Confidence in the midst of tragedy
Lady Jane Grey: Nine Day Queen of England by Faith Cook
How would you respond if someone came and told you they’d decided you would be the next King or Queen? Would you feel flattered? Excited about the power and prestige that would soon be yours? Maybe a little intimidated? Following King Edward’s death in 1553, the King's protectors chose Lady Jane as his successor. The alternative was Lady Mary, daughter of Henry VIII, but they were concerned that as a staunch Catholic, Lady Mary would undo all of the changes made by the reformers if she were to ascend the throne. A young woman of 16, from a respectable and powerful Protestant family, and a direct Tudor descendant, Lady Jane Grey could be used as pawn in these political decisions.
Jane’s response was not what these powerbrokers wished to hear – she immediately refused to become Queen, stating that Lady Mary was the rightful heir! Sadly though for Jane, as with most decisions in her life, she had very little say and in following days was taken to London in a procession and announced as the new Queen of England.
Over the next week, a power struggle emerged between those loyal to Mary, and those willing to support Jane. The reluctant new queen was completely at the mercy of those who had manoeuvred her into power and promised to provide military support to keep her there. What an uncertain time it must have been for Jane! It is an encouragement to continue to read of her steadfast faith in God, and her trust that whatever the future held it would be in his control and by his will.
As you might have expected, those who had earlier pledged support for Jane each left her side and after nine days it was clear that Mary would be proclaimed the rightful Queen of England. Sadly for Jane, this resulted in her being imprisoned in the Tower of London and charged with treason. It seems that at first Jane’s good character and standing with Queen Mary worked in her favour. However, Mary’s advisors, keen to repeal any influence of the reformers, pressured her into agreeing to the death penalty for Jane and her husband Guildford Dudley.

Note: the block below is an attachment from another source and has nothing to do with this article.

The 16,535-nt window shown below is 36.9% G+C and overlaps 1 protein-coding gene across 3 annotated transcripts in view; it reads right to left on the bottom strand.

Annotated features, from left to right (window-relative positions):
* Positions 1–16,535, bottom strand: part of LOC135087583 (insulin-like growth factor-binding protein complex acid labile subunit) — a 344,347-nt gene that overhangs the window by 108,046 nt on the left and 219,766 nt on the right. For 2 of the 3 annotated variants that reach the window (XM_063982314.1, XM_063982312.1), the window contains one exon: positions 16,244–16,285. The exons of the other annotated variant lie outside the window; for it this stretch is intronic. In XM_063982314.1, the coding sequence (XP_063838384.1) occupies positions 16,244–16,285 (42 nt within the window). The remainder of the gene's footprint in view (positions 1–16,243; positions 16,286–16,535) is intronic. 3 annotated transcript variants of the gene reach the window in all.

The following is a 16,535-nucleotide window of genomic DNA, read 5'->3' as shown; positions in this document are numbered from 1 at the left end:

It is sad to read that many of those who had embraced the truths of the reformation and become Protestants at this time quickly renounced their change and returned to Catholicism. This even included Lady Jane’s father and father in law, who were so influential in the plot to make her Queen! It is clear from Cook’s narrative that the temptation to place our trust in worldly power and security was as attractive then as it is today.
I have read and reread Jane’s final letter to her sister the night before her execution a number of times. It is emotional, honest and yet full of confidence in her salvation. Here are just a few sentences:
“Rejoice in Christ, as I do. Follow the steps of your Master Christ, and take up your cross: lay your sins on his back, and always embrace him… For I am assured, that I shall, for losing of a mortal life, win an immortal life, the which I pray God grant you, and send you of his grace to live in his fear, and to die in the true Christian faith, from the which (in God’s name) I exhort you, that you never swerve, neither for hope in life, nor for fear of death.”
Lady Jane Grey indeed lived a tragic life with so much of it outside her control. Reading about how badly she was treated, even by her own family, is difficult. Yet she continued to put her faith in God, and trust in Christ Jesus’s death and resurrection for her salvation. Reading Christian biographies like this one is a great way to see how God has continued to work in the lives of his people throughout history. It is an encouragement to live for Him, no matter the circumstances we face in life. It also helps us to appreciate the sacrifices Christians have made so that we can enjoy the freedom and ability to worship Jesus publicly, in our own language, and without fear of persecution. Those who came after Queen Mary established Protestantism as the official religion in England, and encouraged the key reformation truths which Jane had so boldly held herself. Lady Jane Grey’s life, and the witness to Christ of others at the time, is something to give great thanks to God for.
About this month's contributor, Sarah Cameron
I love to read, but don't get much time at the moment as looking after my toddler keeps me on my toes. I’m thankful to be part of the St Barnabas Anglican Church Fairfield and Bossley Park church family, where Gus my husband is an Assistant Minister. Not originally from the South West, our free time is spent exploring the local area, experiencing new foods and getting to know people from different backgrounds.